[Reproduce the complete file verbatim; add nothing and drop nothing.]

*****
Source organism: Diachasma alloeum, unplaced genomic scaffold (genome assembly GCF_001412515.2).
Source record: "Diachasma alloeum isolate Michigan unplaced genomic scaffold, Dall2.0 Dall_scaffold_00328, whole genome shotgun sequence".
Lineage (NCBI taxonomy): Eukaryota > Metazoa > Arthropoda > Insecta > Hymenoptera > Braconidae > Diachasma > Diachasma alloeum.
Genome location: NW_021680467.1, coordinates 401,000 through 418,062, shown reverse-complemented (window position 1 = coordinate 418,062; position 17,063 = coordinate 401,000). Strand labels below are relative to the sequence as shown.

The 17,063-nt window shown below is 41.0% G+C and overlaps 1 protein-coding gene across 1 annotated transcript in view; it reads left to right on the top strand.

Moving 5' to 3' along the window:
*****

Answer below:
Source organism: Diachasma alloeum, unplaced genomic scaffold (genome assembly GCF_001412515.2).
Source record: "Diachasma alloeum isolate Michigan unplaced genomic scaffold, Dall2.0 Dall_scaffold_00328, whole genome shotgun sequence".
Lineage (NCBI taxonomy): Eukaryota > Metazoa > Arthropoda > Insecta > Hymenoptera > Braconidae > Diachasma > Diachasma alloeum.
Genome location: NW_021680467.1, coordinates 401,000 through 418,062, shown reverse-complemented (window position 1 = coordinate 418,062; position 17,063 = coordinate 401,000). Strand labels below are relative to the sequence as shown.

The 17,063-nt window shown below is 41.0% G+C and overlaps 1 protein-coding gene across 1 annotated transcript in view; it reads left to right on the top strand.

Moving 5' to 3' along the window: